National Park Foundation Awards $250,000 In Grants To Support Alternative Transportation Solutions In America’s National Parks
NATIONAL PARK FOUNDATION AWARDS $250,000 IN GRANTS TO SUPPORT ALTERNATIVE TRANSPORTATION SOLUTIONS
IN AMERICA’S NATIONAL PARKS
Five National Parks Across the Country Selected to Participate in the Foundation’s 2014 Transportation Scholars Program
Washington, D.C. (February 12, 2014) – The National Park Foundation (NPF), the official charity of America’s national parks, awarded $250,000 in grants to five national parks across the country through its Transportation Scholars program. Now in its 13th year, this program selects emerging transportation professionals to work side-by-side with National Park Service staff to find solutions that address the growing and unique transportation issues in America’s national parks, including visitor safety, traffic, pollution, and congestion.
“Our Transportation Scholars’ contributions to America’s national parks are invaluable. Their research and ideas help enhance visitor safety and accessibility, while simultaneously protecting America’s national treasures,” said Neil Mulholland, President and CEO of the National Park Foundation. “We are grateful to all of our partners who recognize that addressing these transportation needs is vital to the future of our national parks.”
“The work of the Transportation Scholars program is helping to improve the visitor experience and provide for the protection of the natural and cultural resources in our national parks,” said National Park Service Director Jonathan B. Jarvis. “Having creative solutions to transportation issues in our parks will become increasingly important as the National Park Service prepares to begin its second century of stewardship.”
The 2014 Transportation Scholars national park recipients include:
Bandelier National Monument (New Mexico)
Scholar project: Implement a wayfinding and signage plan, and move forward with efforts to create the Bandelier Bike Loop, a multi-use path in the Bandelier region.
Chattahoochee River National Recreation Area (Georgia)
Scholar project: Kick off a three-year planning effort to develop a park-wide trail plan that will provide sustainable and accessible trails that connect regional and transit trails in the area.
Cuyahoga Valley National Park (Ohio)
Scholar project: Carry out a multimodal access pilot study in a low-income neighborhood in Cleveland, scope an international transportation plan for the park, conduct an on-site shuttle feasibility study, and develop an access site plan for the northern gateway of the park.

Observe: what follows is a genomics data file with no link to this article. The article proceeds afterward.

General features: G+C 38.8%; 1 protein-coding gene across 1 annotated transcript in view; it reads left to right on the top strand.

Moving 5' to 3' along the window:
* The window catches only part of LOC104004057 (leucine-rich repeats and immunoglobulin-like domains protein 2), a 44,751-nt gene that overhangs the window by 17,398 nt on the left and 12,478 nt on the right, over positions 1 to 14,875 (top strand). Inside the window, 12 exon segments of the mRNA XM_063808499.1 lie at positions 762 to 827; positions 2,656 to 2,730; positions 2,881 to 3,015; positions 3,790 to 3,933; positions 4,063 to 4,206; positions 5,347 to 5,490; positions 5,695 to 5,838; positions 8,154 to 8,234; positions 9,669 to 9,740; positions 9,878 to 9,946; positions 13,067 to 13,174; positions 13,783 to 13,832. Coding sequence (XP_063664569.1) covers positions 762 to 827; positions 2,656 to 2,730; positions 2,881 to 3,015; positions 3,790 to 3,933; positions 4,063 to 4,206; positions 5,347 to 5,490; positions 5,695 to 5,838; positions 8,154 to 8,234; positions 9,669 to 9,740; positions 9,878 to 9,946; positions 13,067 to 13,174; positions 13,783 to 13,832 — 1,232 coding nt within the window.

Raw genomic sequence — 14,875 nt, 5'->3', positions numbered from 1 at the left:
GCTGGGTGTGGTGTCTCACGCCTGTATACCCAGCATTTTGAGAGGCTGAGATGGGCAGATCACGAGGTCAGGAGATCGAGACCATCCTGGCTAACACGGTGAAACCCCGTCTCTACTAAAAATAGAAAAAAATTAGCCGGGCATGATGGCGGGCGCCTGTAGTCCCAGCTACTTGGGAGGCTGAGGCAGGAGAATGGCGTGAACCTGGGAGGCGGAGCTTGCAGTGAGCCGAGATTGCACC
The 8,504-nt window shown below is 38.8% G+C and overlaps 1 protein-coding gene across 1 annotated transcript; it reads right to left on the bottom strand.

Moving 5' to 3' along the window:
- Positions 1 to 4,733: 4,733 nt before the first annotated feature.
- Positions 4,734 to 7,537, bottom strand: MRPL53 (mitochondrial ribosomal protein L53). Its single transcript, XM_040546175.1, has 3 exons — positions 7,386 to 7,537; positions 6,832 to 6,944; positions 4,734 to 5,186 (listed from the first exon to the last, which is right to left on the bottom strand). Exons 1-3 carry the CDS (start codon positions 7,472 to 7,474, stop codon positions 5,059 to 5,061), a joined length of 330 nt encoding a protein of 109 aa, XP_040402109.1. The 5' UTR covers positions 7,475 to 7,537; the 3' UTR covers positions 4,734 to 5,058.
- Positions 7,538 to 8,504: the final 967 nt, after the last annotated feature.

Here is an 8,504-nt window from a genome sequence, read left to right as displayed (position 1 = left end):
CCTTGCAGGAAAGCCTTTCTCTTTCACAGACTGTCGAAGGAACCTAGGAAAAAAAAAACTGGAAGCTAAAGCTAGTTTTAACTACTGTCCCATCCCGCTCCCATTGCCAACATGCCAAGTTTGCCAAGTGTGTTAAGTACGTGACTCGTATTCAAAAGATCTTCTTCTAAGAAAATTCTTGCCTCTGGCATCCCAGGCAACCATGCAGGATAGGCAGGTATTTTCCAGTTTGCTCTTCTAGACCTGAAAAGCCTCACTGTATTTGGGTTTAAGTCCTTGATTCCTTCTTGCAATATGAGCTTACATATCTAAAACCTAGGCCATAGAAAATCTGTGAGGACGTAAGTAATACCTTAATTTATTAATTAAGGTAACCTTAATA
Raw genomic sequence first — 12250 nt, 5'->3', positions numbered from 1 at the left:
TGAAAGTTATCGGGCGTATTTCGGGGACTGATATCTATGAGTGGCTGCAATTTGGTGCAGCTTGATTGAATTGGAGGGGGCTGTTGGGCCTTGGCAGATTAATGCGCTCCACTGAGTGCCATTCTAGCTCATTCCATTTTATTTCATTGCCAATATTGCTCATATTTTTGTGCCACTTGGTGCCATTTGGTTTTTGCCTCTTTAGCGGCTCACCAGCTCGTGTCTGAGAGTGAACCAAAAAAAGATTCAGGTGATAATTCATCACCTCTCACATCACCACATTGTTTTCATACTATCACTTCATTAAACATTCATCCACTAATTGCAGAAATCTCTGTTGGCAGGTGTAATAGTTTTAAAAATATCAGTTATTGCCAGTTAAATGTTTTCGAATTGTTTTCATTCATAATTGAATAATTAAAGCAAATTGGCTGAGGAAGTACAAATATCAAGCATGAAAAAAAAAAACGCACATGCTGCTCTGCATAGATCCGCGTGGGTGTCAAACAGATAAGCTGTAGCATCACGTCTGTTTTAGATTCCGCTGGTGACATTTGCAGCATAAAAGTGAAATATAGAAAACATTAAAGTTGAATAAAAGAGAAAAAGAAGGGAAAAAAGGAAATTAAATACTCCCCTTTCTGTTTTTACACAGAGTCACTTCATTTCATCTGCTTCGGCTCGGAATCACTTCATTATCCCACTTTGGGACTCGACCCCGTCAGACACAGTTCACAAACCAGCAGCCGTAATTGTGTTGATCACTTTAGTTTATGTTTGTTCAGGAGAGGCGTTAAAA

Devils Tower National Monument (Wyoming)
Scholar project: Collect data, research alternative transportation options, and formulate strategic solutions that will be used to improve visitor safety, traffic circulation, and overall visitor experience, with a focus on the visitor center.
Natchez Trace Parkway (Alabama, Mississippi, Tennessee)
Scholar project: Inform a planned bicycle safety campaign by providing usage data for areas of high cyclist use, identifying priority target areas of concern, and making recommendations for appropriate signage highlighting bicycle safety.
The Transportation Scholars program model has proven so successful that the Transit in Parks Technical Assistance Center (TRIPTAC) launched a complementary program in 2011, expanding the program to other public lands. This extension, the TRIPTAC Public Lands Transportation Scholars Program, is based on the NPF program model and matches Transportation Scholars with other federal land management agencies. The two programs work together to train and mentor scholars with the shared goal of preserving our nation’s valuable natural, cultural, and historic resources and enhancing the visitor experience by implementing sustainable, alternative transportation in national parks and public lands.
Previous scholars’ work has resulted in fourteen million dollars in private and public funding to put the Transportation Scholars’ plans into action. Past scholars have gone on to careers with the National Park Service, the Federal Highway Administration, the Department of Transportation, and many private consulting agencies.
The National Park Foundation’s Transportation Scholars program is made possible, in part, through the support of CSX Transportation, Eno Center for Transportation, Federal Highway Administration, Motorola Solutions Foundation, the National Park Service, and the Paul S. Sarbanes Transit in Parks Technical Assistance Center.
For more information on the National Park Foundation and how you can support and protect America’s national parks, please visit www.nationalparks.org. For more information about the National Park Service, please visit www.nps.gov.
ABOUT THE NATIONAL PARK SERVICE
More than 20,000 National Park Service employees care for America’s 401 national parks and work with communities across the nation to help preserve local history and create close-to-home recreational opportunities. Visit us at www.nps.gov, on Facebook at www.facebook.com/nationalparkservice, on Twitter at www.twitter.com/natlparkservice, and on YouTube at www.youtube.com/nationalparkservice.
ABOUT THE NATIONAL PARK FOUNDATION
The National Park Foundation, the official charity of America’s national parks, raises private funds that directly aid, support, and enrich America’s more than 400 national parks and their programs. Chartered by Congress as the nonprofit partner of the National Park Service, the National Park Foundation plays a critical role in conservation and preservation efforts, establishing national parks as powerful learning environments, and giving all audiences an equal and abundant opportunity to experience, enjoy, and support America’s treasured places.